How to get there: To get to Kunglseden, Abisko is reachable by train from Stockholm and by train and bus from Kiruna. To get to Ångermanland, Örnsköldsvik Travel Center is reachable by bus or train, and is connected to the start of the hike by bus. Buses from Stockholm (Y-buss) are also available.


A view from the High Coast Hike. photo: Friluftsbyn Höga Kusten/imagebank.sweden.se

6. Naturbyn (Värmland county)

Lost between the spruces, the Naturbyn resort is an ideal place for couples and families visiting the Långserud area of Värmland county. In this microvillage which seeks to instill a tradition of ecotourism, guests live in simple huts and are in communion with nature. To discover the many wonders of Värmland, you can paddle through Lake Eldan by canoe or go for a hike. Naturby also offers group activities such as outdoor yoga or organized canoe trips.

How to get there: By car, Naturbyn is accessible through the E45 from Gothenburg, E18 from Stockholm and E6 from Malmö. SJ trains and local trains are also available.


Lake Eldan. Photo: Jacque de Villiers/imagebank.sweden.se

7. Mjällådalen (Västernorrland county)

Located in Västernorrland, this ecological wonder makes it worth a visit to the big north. Mjällåden is a group of stunning valleys and unique landscapes located on a geological hotspot. Signposted paths and a bridge across the river allow travellers to hike through the valleys and witness the diverse flora and fauna that Mjällåden is famous for. You can also fish and try smoking your catch in a traditional rökkåta (smoking hut)!

How to get there: Train lines link Timrå to several cities like Umeå. Sundsvall Timrå airport is located within the municipality and has daily flights to Stockholm, Gothenburg and Luleå. 

 

Mjällådalen, Timrå.

A post shared by Eva Lenander (@lotuslinnea) on Jul 31, 2016 at 11:10pm PDT

8. Stockholm archipelago (Stockholm county)

While Stockholm is no hidden gem for travellers in Sweden, its archipelago is often overshadowed by the mainland. Venturing through the multitude of small islands will make you forget you’re so close to the big city. If you live in east central Sweden and have not visited them yet, it is the ideal way to enjoy the sunnier days without the burden of travelling too far.

How to get there: Waxholmsbolaget is the marine public transport system daily travelling to hundreds of destinations in the Stockholm archipelago. The many bridges and rich infrastructure makes it possible to reach several of the islands by car or public transport.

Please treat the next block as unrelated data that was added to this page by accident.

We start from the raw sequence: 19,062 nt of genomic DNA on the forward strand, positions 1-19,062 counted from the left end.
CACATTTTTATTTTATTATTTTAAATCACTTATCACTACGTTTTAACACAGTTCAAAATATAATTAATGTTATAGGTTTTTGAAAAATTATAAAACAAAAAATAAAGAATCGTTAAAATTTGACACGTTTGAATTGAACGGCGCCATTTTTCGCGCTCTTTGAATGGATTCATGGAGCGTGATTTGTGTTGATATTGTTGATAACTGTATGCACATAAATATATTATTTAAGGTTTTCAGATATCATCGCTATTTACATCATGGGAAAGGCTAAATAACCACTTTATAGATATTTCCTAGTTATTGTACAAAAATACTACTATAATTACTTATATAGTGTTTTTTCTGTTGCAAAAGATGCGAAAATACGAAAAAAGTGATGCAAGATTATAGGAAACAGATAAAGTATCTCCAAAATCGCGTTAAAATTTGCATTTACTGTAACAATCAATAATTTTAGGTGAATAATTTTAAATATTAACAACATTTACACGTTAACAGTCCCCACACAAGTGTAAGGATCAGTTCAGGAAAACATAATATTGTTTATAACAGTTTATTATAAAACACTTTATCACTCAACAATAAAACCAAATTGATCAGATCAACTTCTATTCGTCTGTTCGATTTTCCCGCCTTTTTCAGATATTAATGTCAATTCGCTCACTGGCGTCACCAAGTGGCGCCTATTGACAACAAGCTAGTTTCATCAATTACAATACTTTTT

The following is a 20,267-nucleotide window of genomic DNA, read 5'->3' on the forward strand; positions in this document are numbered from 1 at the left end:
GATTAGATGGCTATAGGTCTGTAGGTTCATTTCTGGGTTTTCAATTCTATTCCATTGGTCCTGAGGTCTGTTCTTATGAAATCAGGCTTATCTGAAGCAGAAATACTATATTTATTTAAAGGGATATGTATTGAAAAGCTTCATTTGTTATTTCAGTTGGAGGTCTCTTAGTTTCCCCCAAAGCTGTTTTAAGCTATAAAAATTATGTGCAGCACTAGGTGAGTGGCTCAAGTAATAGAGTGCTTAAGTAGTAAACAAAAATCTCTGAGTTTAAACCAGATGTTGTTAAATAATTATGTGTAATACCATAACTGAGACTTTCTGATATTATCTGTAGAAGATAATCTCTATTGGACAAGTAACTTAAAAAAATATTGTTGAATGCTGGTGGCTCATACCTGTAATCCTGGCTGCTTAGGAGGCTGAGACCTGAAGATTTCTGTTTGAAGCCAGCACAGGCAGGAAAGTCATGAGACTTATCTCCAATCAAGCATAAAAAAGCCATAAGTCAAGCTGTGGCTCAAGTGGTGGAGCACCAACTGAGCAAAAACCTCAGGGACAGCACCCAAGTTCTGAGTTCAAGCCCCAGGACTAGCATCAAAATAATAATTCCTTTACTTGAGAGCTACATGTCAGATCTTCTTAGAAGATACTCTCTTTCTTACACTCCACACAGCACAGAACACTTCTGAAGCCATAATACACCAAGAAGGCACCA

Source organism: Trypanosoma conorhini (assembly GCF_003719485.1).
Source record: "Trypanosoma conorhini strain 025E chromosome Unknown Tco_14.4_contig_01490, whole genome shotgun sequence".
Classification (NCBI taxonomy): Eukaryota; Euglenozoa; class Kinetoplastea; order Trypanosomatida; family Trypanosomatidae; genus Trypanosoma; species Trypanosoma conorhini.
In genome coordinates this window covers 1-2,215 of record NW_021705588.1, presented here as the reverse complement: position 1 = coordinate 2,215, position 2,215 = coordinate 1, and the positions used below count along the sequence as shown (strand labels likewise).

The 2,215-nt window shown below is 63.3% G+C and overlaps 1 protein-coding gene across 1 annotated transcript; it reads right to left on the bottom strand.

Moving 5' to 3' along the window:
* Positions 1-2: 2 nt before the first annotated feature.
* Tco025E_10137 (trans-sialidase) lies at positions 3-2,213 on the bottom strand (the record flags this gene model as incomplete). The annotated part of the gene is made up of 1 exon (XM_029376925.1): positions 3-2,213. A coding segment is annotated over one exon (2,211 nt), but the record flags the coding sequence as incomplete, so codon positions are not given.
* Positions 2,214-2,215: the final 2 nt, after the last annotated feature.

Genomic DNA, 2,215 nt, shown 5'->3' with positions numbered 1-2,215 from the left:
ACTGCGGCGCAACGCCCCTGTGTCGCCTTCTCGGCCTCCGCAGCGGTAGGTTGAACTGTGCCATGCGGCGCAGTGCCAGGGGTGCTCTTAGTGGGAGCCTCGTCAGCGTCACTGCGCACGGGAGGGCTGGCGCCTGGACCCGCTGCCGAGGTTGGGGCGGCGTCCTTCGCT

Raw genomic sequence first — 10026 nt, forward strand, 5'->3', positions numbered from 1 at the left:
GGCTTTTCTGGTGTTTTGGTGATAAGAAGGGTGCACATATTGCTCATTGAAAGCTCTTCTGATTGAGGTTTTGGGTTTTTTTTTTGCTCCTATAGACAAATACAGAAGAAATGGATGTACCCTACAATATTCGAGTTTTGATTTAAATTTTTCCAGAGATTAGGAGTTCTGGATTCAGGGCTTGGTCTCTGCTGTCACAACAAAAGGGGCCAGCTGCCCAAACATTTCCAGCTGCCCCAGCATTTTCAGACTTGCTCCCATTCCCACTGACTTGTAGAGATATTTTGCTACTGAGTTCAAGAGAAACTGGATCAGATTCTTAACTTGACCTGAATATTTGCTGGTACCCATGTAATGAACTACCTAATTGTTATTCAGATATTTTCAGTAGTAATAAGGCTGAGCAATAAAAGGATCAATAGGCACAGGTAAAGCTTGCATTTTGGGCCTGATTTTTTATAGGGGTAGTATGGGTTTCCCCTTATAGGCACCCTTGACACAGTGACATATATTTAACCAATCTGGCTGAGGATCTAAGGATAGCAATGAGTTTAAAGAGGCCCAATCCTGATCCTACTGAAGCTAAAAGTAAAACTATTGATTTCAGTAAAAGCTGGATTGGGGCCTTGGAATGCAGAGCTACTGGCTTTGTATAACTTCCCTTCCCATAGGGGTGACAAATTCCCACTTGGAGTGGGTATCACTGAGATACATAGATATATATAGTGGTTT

A red cabin in the Stockholm archipelago. Photo: Henrik Trygg/imagebank.sweden.se

9. Karlskrona (Blekinge county)

Fancy a weekend down south? The capital and largest town of the Blekinge archipelago made it on a list of prettiest town in 2016. Karlskrona can offer warmer temperatures than the rest of the country due to its southern position, but also has a beautiful port and cultural activities around the maritime identity of the city. Several camping spots border the coastal area, but you can also choose to stay in old fishermen’s cabins for the full maritime experience.

How to get there: Ronneby Airport in Kallinge is reachable by shuttle bus. Karlskrona can also be reached by train from Malmö, Kristianstad, Stockholm, Gothenburg, and Emmaboda to name a few.


Karlskrona’s port. Photo: Per Pixel Petersson/imagebank.sweden.se

10. The Scandes

Mountain enthusiasts should definitely consider paying a visit to the Scandinavian Mountains (or Scandes for short). This mountain range stretches across Norway, Sweden and Finland is an international destination for hiking and climbing. The gentler temperature in spring allows travellers to witness the particularly rich flora and fauna of the range. Note however that the journey is easier when travelling by car than when relying on public transport.

How to get there: A train line from Stockholm runs all the way to Narvik in Norway, stopping by Kiruna and Abisko. Local trains offer several other connections.


Landscape from the Swedish Scandes. Photo: Anders Ekholm/Folio/imagebank.sweden.se

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How a rental car shortage in Europe could scupper summer holiday plans